Telephone company officials had estimated that "millions" of people would attempt to call President Carter on Saturday afternoon, and the lines were indeed flooded with more calls than anybody could count.
If we take the low end of the phone company estimate and assume 2 million Americans disled the magic number but only 42 got through, th odds against any individual caller work out to one on 47,619. But the program was a good idea anyhow.
Those who did get through spoke for all of us. They asked many of the questions you or I might have asked, and they got answers that were usually informative and sincere.
The President got a chance to find out what is on the average citizen's mind, something he said doesn't happen in a formal press conference. And the average citizen got a chance to find out how his President reacts under fire. There was good two-way communication, and that is beneficial to both parties.
My biggest dissappointment waa that a question I wanted to hear put to the President never got through. I was hoping that somebody would ask him how he feels about the Youth Camp Safety Act. Camp safety is one of the unimportant issues the big-name reporters don't bother with. It isn't earth-shaking enough. It just concerns the safety of little children who are sent to summer camp.
I wanted to hear a mother with a lot of gumption get through to say: "Mr. President, when it appeared that Congress was finally about to pass a Youth Camp Safety Act, President Ford shot it down. Mr. Ford had said no dozens of occasions that he was in favor of the bill, but at the crucial moment he had his Secretary of Health, Education and Welfare announce that the administration was strongly opposed to it. And that finished it for that session. The House passed it, but the Senate failed to act. Now Congressman Sarasin of Connecticut has reintroduced the bill, and has written you a letter asking for your support. My question is this, Mr. President: Do you intend to repond to Congressman Sarasin's letter, and if so, what position do you plan to take?"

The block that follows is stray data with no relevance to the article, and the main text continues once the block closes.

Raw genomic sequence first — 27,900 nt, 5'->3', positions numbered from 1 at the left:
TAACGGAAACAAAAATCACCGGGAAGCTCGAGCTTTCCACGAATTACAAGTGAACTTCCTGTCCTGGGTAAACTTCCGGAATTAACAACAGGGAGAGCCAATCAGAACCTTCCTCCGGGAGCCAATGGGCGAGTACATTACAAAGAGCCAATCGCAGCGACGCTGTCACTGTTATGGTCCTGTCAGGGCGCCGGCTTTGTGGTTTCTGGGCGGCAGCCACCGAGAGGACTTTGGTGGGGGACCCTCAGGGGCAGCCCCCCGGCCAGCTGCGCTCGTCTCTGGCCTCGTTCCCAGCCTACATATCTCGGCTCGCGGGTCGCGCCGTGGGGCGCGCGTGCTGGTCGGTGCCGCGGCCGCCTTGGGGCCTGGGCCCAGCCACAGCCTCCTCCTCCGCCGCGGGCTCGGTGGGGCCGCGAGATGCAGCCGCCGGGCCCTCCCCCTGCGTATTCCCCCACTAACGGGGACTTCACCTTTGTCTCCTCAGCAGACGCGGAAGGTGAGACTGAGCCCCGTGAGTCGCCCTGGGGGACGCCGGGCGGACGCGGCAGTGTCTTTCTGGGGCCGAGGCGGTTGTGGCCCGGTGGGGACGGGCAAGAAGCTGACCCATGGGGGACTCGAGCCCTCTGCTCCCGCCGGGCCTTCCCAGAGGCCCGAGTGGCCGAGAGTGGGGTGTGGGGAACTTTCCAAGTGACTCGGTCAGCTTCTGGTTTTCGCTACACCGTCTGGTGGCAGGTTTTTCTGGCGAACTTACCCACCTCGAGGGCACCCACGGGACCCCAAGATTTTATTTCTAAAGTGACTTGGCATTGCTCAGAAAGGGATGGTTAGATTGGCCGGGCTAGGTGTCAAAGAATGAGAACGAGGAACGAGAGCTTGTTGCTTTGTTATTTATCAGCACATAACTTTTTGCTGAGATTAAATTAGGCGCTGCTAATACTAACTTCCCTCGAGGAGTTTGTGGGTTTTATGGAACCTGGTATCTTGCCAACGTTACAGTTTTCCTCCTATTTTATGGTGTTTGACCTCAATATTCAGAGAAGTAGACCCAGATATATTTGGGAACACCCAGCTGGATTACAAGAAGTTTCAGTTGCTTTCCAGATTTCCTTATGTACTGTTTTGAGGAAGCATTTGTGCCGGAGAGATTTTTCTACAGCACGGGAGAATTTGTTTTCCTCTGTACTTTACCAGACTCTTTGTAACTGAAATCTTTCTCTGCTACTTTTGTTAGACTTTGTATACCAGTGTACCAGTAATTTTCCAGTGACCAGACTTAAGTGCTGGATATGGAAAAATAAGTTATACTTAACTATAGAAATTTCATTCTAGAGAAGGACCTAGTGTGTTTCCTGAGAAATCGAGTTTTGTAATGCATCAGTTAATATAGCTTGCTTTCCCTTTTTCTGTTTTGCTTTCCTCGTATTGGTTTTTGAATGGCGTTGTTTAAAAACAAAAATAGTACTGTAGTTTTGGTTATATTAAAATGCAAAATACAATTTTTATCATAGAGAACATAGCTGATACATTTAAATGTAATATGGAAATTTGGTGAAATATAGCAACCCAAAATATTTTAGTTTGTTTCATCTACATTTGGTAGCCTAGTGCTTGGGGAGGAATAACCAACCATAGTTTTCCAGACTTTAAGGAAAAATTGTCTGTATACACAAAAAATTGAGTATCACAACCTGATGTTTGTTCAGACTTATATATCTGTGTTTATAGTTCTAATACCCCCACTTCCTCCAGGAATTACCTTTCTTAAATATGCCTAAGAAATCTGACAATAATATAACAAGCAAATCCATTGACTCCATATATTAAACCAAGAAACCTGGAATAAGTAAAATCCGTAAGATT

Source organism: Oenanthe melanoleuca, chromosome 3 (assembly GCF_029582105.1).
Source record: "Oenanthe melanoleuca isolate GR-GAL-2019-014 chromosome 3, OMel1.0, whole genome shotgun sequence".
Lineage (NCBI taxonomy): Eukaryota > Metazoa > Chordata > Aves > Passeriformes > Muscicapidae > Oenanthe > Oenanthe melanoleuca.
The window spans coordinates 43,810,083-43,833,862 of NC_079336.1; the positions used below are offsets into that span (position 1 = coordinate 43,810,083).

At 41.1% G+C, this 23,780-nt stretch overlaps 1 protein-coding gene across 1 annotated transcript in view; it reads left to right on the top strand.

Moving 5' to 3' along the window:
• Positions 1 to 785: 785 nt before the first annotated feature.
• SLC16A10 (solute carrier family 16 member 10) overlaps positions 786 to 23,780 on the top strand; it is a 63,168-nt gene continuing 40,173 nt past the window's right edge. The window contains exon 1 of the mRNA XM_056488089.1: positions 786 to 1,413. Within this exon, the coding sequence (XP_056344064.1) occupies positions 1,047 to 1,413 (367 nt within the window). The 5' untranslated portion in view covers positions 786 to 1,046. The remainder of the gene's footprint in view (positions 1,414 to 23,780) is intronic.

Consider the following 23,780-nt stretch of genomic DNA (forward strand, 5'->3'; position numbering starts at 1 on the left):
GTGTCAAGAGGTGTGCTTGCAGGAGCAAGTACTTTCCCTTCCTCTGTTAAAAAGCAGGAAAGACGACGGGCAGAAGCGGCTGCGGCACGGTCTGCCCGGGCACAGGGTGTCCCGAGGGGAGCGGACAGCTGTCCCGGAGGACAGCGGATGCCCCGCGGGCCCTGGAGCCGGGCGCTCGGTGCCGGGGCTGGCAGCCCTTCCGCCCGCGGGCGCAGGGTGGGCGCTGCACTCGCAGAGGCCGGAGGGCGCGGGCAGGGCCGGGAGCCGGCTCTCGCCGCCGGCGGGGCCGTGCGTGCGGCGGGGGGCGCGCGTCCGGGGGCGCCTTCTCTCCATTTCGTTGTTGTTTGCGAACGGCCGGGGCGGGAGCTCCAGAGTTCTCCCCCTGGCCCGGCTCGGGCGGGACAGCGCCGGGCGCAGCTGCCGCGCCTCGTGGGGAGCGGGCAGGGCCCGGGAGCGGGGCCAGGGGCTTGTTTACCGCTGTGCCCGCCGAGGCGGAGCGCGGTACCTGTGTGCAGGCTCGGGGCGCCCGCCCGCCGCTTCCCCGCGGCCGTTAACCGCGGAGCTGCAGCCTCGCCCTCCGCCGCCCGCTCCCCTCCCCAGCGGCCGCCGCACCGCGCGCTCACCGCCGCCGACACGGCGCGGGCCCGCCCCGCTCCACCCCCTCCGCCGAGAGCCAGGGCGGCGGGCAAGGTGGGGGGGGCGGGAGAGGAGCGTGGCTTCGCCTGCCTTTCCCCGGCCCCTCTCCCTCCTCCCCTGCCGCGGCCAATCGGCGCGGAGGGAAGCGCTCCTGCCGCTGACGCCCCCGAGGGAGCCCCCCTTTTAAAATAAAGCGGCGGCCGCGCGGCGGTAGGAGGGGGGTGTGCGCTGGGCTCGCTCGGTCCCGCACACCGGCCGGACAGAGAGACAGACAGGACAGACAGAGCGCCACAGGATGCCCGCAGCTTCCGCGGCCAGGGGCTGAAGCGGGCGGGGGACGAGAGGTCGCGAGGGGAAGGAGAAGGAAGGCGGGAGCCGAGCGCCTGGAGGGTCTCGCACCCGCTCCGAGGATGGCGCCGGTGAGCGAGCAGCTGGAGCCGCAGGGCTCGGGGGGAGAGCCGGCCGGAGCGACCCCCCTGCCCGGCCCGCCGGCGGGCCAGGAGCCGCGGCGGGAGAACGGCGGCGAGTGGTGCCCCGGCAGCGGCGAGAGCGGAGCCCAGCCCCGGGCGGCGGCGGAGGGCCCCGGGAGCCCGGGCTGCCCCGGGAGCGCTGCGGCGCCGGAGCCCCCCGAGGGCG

It would have been interesting to hear Mr. Carter's response. Even before the Call Carter program began, we had a good idea of where he stands on tax reform, draft evaders and the Panama Canal. The heavy hitters in the White House press corps had asked him about those issues a dozen times. But what we didn't know was where he stands on the minor issues - the insignificant little questions like: If I send my boy to summer camp, am I likely to get him back dead or live?
There are 40 co-sponsors to Rep. Sarasin's bill, Mr. President, and they come from both sides of the aisle. Thye are supporting his efforts because they are tired of holding hearings and enduring delays while children die in summer camp "accidents."
The states have done little to require that summer camps be operated safely. As a result, unsafe facilites and untrained "counselor," some of them teen-agers themselves, have caused scores of trafedies that could have been avoided.
The Youth Camp Safety Act would do no more than set minimum federal standards of health and safety for youth camps, and then encourage the various states to adopt and enforce camp safety programs.
It has been blocked in each previous session of Congress because the operators of youth camps and homes for the elderly contribute heavily to certain congressmen and by coincidence those congressmen always think the issue need more study.
During the campaign, Mr. President, you gave us the impression you are opposed to that kind of government and would raise your voice against it at every opportunity. An opportunity is now at hand.
Would you please tell us, sir: How do you intend to reply to Congressman Sarasin's request for your support of the Youth Camp Safety Act?